In August, the Illinois State legislature enacted an amendment to the Public Construction Bond Act (the "Act"), the substance of which amounts to nothing more than an additional burden for the unwary or unsophisticated subcontractor that provides labor and/or materials under a contract with the State (or one of its political subdivisions).
Prior to the amendment, a subcontractor, in order to maintain its right to sue, was only required to file a verified notice of the action with the "officer, board, bureau or department awarding the contract" within 180 days of the date on which the last item of work was performed or material was furnished by the subcontractor and also provide a copy of the same verified notice to its contractor within 10 days of filing the notice with the State.
Public Act 97-0487 amended Section 2 of the Act by including an additional notice requirement for all actions brought to recover for performance and/or labor that has gone unpaid. Now, in addition to the preceding requirements, a subcontractor must file the same verified notice with the "Clerk or Secretary" of the same political subdivision within 180 days of the date on which the last item of work was performed or material was furnished by the subcontractor and also provide a copy of the same verified notice to its contractor within 10 days of filing the notice with the Clerk or Secretary.
The Act was further amended to require all notices to include a brief description of the subcontractor's contract, the work performed by the subcontractor and the amount due and unpaid as of the date of the notice.
The final substantive amendment to the Act extended the limitations period for all actions. Prior to the amendment, all actions had to be brought no earlier than 120 days after the date on which the last item of work was performed or material was furnished by the subcontractor and no later than six months from the same date. The Act now requires all actions to be filed no later than one year after the date on which the last item of work was performed or material was furnished by the subcontractor.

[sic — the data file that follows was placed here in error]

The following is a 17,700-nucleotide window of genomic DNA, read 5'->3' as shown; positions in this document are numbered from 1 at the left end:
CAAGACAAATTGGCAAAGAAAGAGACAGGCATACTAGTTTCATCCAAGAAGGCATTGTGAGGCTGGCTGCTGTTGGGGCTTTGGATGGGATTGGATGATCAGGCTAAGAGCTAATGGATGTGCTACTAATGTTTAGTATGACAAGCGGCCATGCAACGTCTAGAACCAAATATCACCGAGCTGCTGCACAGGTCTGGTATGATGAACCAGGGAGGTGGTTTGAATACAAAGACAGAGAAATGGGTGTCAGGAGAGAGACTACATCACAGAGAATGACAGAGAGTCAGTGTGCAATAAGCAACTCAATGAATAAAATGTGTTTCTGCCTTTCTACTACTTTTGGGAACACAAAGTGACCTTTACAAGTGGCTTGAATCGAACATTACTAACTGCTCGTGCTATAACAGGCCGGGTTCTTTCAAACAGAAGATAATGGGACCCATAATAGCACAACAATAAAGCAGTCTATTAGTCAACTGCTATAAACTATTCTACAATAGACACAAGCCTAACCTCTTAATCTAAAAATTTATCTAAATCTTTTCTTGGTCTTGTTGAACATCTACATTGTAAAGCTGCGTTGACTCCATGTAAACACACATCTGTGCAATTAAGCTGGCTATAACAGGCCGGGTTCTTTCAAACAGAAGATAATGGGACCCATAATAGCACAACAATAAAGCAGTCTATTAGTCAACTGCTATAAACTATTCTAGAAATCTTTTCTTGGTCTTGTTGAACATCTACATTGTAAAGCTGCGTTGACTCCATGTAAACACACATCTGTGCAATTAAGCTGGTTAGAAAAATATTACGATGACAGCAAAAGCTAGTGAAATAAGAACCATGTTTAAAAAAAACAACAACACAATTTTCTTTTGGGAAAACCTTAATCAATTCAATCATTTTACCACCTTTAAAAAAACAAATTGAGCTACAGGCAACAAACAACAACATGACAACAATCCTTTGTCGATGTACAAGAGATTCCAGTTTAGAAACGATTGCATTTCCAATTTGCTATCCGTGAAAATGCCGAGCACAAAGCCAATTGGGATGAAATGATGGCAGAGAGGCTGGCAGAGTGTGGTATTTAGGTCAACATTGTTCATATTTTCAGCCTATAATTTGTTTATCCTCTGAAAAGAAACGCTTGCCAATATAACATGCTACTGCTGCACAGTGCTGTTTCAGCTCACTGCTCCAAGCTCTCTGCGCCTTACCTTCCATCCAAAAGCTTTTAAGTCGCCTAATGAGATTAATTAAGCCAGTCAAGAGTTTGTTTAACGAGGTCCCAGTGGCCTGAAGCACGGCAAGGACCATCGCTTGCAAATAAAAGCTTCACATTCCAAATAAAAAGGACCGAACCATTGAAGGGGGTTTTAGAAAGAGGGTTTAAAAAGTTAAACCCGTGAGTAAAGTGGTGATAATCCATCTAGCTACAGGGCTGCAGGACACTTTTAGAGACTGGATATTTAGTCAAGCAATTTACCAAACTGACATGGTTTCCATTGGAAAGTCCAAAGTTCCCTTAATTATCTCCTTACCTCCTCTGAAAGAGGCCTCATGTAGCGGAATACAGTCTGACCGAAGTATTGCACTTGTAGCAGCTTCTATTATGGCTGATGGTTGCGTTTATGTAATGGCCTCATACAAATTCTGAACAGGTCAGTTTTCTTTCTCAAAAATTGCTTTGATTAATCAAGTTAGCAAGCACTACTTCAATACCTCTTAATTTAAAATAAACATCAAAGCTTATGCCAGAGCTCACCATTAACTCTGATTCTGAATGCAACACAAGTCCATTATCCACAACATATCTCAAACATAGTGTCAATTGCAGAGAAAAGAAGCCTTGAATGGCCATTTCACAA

Nothing within the text of the amendment sheds light on the legislature's intent in passing this amendment. As of the date of this article, neither the House nor Senate transcripts pertinent to debate of the amendment were available. Regardless, the amendment can be interpreted as nothing more than additional hurdles to trap subcontractors and allow the State to avoid paying for services and/or labor received. The additional notices are to be directed to the same entities; both the political subdivision and the contractor will now each receive two copies of the notice with the only difference being the addressee. The extension of the limitations period, while seemingly a benefit, is immaterial if a subcontractor fails to comport with the duplicative notice requirements.
The amendment to the Act becomes effective on January 1, 2012. Subcontractors planning to perform under contracts for public improvement projects would be wise to become familiar with the statute's new obligations and revise their notice documents accordingly well in advance of the new year.